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Old Testament Baby Names: On choosing Job

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By Rebekah Anderson

Our son’s name is Job. No, not “job,” as in a vocation. It is pronounced with a long “o,” and rhymes with robe. As in, the book of Job in the Bible, the story about a man who is visited with overwhelming trials. Yeah—that Job.

My husband and I decided on the name because we loved Job’s faithfulness. We loved the sound of the name’s short, classic strength, and the cutesy but cool nickname “Joby” was quite appealing.

We started receiving pushback almost immediately. It started with friends and family. We both come from Christian homes, so the name Job is familiar to many in our circle. We were somewhat entertained by the emotional reactions; it was suggested that if we were to name our baby after someone who experienced so many trials, well, perhaps we were setting our kid up for hard times. And besides, the official meaning of Job is “persecuted” or “afflicted.” Surely we wouldn’t want to give our son a name with such a meaning!

The wariness toward Job didn’t stop there.

As I am an admitted name-troll during pregnancy, I was constantly online in my spare time, researching names and reading/commenting on others’ choices. On several naming sites, I would post that we were considering Job and why we were toying with the idea of using it. I certainly received the full spectrum of commentary!

Many of the comments were of the “it’s not my taste, but to each his own” variety, but some commenters were more serious in their cautions against Job. They feared that giving our son a name associated with negativity would condemn him for life. It was almost as if the name Job was in the category of Judas, Hitler, or Stalin.

Then, there was the group of helpful commenters who wanted to make sure we knew that people would call him job (as in a vocation)— the Biblical name Job was just not well-known, they’d insist. Some suggested we change the spelling to Jobe, so that people might have a better shot at pronouncing it correctly on the first try. We weren’t too concerned; our daughter’s name is Amaré (pronounced Am-uh-RAY), so getting only one mispronunciation would be an improvement!

Job also drew a colorful group of commenters from the UK who would try to politely let me know that our choice of nickname, Joby, was the colloquial word for “#2” in parts of the UK. I did pause at that particular caution, but quickly decided that since John, Randy, and Dick were well-used names over the years, one more name-with-a-potential-potty-mouth-meaning should not be a true deterrent.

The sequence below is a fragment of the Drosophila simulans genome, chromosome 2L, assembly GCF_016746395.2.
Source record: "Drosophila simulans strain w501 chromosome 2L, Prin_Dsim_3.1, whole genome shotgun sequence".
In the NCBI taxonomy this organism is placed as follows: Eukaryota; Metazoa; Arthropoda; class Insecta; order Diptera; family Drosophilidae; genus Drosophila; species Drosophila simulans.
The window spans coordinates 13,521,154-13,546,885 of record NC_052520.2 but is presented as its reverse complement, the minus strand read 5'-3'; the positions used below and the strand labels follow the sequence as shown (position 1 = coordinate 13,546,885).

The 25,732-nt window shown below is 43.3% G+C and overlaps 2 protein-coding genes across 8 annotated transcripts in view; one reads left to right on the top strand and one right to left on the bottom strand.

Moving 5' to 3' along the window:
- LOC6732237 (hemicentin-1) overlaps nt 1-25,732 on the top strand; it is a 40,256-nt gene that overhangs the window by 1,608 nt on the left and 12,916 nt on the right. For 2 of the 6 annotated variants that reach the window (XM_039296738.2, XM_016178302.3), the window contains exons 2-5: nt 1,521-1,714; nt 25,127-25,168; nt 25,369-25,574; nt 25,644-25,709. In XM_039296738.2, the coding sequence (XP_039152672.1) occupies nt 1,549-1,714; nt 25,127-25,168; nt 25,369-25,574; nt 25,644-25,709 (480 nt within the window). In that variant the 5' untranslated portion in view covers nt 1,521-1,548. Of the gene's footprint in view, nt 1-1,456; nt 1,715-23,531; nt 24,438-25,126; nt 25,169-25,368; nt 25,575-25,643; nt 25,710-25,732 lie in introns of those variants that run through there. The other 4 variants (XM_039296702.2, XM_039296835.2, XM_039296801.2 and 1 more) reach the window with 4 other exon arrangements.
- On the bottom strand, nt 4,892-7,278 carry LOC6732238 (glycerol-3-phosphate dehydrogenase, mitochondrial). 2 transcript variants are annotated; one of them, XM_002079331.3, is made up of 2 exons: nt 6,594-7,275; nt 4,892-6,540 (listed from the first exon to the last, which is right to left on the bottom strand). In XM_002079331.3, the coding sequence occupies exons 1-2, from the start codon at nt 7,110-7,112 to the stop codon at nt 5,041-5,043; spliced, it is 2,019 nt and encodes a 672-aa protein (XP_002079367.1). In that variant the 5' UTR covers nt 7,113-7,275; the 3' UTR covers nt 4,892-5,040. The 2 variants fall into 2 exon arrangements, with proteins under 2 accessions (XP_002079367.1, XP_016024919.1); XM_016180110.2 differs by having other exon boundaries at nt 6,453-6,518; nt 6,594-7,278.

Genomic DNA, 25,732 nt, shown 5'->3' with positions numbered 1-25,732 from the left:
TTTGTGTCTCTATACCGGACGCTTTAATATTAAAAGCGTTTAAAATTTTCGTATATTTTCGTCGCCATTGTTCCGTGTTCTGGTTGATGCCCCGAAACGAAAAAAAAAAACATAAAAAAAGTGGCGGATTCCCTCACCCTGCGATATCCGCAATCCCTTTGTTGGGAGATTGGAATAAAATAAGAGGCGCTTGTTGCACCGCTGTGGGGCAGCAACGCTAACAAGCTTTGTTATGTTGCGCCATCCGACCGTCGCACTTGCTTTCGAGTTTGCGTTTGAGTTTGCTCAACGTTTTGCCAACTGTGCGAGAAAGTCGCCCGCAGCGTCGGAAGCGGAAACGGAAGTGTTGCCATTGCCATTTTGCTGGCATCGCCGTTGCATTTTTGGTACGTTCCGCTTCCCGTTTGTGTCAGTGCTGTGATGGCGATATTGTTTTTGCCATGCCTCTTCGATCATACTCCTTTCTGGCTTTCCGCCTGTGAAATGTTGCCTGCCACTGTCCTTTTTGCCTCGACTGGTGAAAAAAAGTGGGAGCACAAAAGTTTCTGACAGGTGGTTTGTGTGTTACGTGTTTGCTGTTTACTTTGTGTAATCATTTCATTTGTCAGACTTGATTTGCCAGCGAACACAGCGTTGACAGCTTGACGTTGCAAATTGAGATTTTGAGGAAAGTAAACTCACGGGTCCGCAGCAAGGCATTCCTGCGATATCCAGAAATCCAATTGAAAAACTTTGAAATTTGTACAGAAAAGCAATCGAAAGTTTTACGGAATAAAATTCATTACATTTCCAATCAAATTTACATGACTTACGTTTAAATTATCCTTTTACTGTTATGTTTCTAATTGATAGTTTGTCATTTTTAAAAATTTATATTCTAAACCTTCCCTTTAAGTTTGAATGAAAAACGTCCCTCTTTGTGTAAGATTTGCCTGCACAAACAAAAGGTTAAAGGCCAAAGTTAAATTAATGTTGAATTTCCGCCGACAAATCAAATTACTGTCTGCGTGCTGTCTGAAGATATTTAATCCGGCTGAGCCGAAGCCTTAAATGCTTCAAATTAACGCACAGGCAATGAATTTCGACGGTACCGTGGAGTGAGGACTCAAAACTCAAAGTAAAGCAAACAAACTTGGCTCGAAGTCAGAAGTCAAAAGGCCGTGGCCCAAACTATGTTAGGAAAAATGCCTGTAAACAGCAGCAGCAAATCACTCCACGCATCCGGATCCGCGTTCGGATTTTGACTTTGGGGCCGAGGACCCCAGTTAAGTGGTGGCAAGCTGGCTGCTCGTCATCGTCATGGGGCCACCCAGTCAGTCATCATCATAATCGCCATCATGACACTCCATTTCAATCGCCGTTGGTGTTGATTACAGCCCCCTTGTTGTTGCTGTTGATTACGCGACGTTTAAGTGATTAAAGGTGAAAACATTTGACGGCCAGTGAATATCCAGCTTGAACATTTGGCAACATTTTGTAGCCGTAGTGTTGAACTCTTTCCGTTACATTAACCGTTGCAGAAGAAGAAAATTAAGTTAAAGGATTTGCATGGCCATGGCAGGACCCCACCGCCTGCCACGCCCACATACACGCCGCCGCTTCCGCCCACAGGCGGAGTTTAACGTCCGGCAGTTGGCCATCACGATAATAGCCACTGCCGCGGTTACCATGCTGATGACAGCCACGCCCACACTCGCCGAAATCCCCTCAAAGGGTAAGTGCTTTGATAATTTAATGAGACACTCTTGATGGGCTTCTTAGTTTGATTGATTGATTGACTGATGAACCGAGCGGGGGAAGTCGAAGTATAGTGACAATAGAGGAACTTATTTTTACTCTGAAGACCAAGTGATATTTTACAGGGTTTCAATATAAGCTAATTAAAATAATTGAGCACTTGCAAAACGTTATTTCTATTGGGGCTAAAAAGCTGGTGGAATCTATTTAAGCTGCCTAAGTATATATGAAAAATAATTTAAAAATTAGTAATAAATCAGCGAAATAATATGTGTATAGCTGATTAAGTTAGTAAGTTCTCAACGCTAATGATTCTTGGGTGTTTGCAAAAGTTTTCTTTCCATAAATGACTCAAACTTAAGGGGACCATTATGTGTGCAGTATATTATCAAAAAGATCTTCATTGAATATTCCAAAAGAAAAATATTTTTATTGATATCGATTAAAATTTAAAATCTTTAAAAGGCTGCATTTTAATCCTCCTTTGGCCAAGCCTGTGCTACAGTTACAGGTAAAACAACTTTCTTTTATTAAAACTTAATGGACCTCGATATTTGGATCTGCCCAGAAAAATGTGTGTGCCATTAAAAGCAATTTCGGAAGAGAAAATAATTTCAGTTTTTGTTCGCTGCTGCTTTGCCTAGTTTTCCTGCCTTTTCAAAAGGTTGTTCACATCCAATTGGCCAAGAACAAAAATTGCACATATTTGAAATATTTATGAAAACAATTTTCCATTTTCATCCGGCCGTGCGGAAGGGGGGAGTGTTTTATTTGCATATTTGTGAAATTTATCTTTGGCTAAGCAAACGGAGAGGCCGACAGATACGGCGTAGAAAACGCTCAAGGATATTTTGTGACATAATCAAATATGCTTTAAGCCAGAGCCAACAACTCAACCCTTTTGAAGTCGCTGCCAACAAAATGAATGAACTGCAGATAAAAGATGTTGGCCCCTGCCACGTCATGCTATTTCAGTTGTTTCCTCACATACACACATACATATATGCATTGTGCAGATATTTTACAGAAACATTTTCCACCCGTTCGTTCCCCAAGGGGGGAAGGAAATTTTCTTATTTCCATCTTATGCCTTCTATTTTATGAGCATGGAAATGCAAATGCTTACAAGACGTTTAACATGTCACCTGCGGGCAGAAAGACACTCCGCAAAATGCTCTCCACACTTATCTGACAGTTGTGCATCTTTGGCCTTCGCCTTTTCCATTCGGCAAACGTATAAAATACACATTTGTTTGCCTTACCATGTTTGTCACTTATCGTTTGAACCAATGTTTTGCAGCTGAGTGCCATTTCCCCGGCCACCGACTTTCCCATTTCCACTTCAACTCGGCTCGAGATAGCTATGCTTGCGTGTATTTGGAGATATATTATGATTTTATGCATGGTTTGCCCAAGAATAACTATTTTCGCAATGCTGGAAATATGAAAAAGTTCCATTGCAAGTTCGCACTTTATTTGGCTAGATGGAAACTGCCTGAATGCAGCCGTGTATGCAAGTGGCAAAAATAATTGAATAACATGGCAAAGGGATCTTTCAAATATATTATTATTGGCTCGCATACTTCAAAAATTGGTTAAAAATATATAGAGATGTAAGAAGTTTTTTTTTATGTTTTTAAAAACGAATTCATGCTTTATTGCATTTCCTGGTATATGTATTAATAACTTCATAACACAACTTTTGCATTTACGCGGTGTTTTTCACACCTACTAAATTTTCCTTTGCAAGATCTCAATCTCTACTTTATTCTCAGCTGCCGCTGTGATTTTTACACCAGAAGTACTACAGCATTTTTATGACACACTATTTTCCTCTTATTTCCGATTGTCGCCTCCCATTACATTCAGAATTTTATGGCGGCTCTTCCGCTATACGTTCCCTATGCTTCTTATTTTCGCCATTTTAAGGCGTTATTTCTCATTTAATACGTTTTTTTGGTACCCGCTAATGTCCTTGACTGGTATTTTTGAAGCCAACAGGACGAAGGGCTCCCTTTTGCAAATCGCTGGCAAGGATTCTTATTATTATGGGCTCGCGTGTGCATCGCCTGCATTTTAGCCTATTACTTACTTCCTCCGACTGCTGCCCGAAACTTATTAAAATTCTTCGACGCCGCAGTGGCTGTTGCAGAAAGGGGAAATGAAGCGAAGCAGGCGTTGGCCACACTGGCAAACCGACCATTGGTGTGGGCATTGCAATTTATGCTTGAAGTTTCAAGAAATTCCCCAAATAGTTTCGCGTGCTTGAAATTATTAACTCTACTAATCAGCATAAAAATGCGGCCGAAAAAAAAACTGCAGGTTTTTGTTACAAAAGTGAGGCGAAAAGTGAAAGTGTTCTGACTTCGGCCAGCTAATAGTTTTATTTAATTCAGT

It was the in-person reactions, though, that left me both amused and despairing at the same time. At first, I would tentatively mention our name ideas just to see a person’s face. Most of the time, Job was not on anyone’s radar. Not being Mason, Aiden, or Jacob, it would often take a moment for the person to process that a name like Job would even be considered. Seriously. By parents who seemingly loved their soon-to-be-born son.  Eyebrows would raise, surprise would register on faces (followed by an attempt, unsuccessfully, to mask the reaction), and responses would be stuttered: “Oh, that’s…uh, that’s…well now, that’s a name you don’t hear every day.”

But to be honest, perhaps the only reaction that genuinely hurt was silence. It made me think of the old saying: “If you don’t have anything nice to say, don’t say anything at all.” The silence really got to me.

I admit that all of this early feedback tempted me toward the Mommy-blues. I began to second-guess the name we had settled upon, Job Marcellus. We loved our chosen middle name (Marcellus is a derivation of my husband’s deceased father’s name, Marcel). Everyone liked Marcellus. But, Job was our favorite. And, other than the two of us and our closest family members, we seemed to be alone in our admiration.

So, I went back to the drawing board on why we loved the name. The Bible’s story of Job’s faithfulness was what drew us in the first place. Here was a man whose faith never wavered, whether he had endless blessings and wealth or he was in a place of misery and loss (it should be noted, at the end of Job’s story, his possessions were greater than at the beginning). Here was a man whose name it would be an honor to bear—and whose faithfulness in believing God would be an amazing legacy. A boy bearing such a name would always have a great example to live by, in both the good and bad times. My husband and I talked it over at length, and finally decided that Job was, indeed, the name for our son. (For the record, as my husband’s opinion on the name never faltered, this deep conversation actually consisted of his listening as I went back and forth with myself.)

We’ve had our little Joby for four months now, and I really can’t imagine his name being any different. Sure, his name is occasionally pronounced “job”—although people often self-correct before we even say anything, as most are bright enough to realize we probably did not name our child a synonym for vocation. And, yes, we still get an occasional raised eyebrow, implying that if we really knew the story behind the name, we wouldn’t have chosen it. Worst of all—yes, we do sometimes still get that silence. But, I am happy to report that after consideration, many people end up liking the name. And at the end of the day, Job is no stranger than naming a child, say, Noah.